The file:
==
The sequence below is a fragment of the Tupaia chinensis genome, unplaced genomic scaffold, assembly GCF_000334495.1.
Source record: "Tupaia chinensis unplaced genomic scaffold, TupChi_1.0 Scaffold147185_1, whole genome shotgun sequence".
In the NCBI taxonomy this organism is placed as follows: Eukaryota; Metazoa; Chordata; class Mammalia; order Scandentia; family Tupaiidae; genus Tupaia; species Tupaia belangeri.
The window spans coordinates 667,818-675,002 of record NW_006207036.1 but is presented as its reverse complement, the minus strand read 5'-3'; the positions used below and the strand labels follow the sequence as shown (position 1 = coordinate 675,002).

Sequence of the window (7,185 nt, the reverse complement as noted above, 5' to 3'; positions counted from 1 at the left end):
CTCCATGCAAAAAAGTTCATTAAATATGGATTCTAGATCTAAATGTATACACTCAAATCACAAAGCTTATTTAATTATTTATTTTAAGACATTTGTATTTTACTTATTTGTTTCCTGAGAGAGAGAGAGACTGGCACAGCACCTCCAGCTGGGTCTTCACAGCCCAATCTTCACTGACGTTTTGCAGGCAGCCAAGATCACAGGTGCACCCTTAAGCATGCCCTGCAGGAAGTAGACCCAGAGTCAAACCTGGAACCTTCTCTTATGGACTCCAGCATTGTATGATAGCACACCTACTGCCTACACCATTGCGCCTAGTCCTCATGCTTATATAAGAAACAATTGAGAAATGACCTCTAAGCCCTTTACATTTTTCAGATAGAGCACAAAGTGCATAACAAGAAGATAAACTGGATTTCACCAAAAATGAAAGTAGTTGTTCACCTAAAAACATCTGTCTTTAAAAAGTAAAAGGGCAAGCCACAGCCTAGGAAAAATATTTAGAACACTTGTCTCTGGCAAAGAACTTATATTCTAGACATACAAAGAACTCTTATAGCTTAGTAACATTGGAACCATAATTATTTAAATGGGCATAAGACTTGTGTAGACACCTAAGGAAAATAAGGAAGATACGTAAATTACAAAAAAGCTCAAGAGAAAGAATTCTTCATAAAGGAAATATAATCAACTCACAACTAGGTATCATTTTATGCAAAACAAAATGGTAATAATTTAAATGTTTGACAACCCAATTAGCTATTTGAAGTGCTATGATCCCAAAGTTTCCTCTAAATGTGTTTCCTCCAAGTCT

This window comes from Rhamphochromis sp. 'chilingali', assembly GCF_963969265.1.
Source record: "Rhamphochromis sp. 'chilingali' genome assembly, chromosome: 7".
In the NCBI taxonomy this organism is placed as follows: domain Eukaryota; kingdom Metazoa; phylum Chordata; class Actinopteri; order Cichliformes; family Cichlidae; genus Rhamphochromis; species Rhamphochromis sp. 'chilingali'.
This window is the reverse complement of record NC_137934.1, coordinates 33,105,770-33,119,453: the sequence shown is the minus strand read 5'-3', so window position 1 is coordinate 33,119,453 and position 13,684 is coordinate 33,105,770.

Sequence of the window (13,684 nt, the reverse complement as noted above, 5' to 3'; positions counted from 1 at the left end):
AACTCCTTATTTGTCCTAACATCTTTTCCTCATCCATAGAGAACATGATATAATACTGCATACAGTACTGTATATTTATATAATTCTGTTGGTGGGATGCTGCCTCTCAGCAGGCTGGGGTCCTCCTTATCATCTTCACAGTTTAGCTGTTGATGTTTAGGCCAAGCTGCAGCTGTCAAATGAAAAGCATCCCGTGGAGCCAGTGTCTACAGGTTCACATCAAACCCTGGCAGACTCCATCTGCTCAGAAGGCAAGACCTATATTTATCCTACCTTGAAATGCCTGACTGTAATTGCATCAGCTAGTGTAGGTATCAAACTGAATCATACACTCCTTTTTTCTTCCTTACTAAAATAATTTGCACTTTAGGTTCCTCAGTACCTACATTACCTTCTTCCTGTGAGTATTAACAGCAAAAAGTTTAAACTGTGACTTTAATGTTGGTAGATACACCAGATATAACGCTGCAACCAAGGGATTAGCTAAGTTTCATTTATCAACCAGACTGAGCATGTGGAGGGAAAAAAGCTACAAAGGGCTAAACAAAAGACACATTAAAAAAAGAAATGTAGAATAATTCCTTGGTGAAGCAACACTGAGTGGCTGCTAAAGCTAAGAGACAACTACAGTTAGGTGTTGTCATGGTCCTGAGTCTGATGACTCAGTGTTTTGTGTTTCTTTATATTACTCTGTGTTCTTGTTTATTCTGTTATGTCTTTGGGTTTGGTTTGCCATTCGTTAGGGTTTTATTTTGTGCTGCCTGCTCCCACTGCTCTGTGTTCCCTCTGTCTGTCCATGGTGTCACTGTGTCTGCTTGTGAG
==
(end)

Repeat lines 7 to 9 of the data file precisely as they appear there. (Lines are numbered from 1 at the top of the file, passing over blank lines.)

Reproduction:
This window comes from Rhamphochromis sp. 'chilingali', assembly GCF_963969265.1.
Source record: "Rhamphochromis sp. 'chilingali' genome assembly, chromosome: 7".
In the NCBI taxonomy this organism is placed as follows: domain Eukaryota; kingdom Metazoa; phylum Chordata; class Actinopteri; order Cichliformes; family Cichlidae; genus Rhamphochromis; species Rhamphochromis sp. 'chilingali'.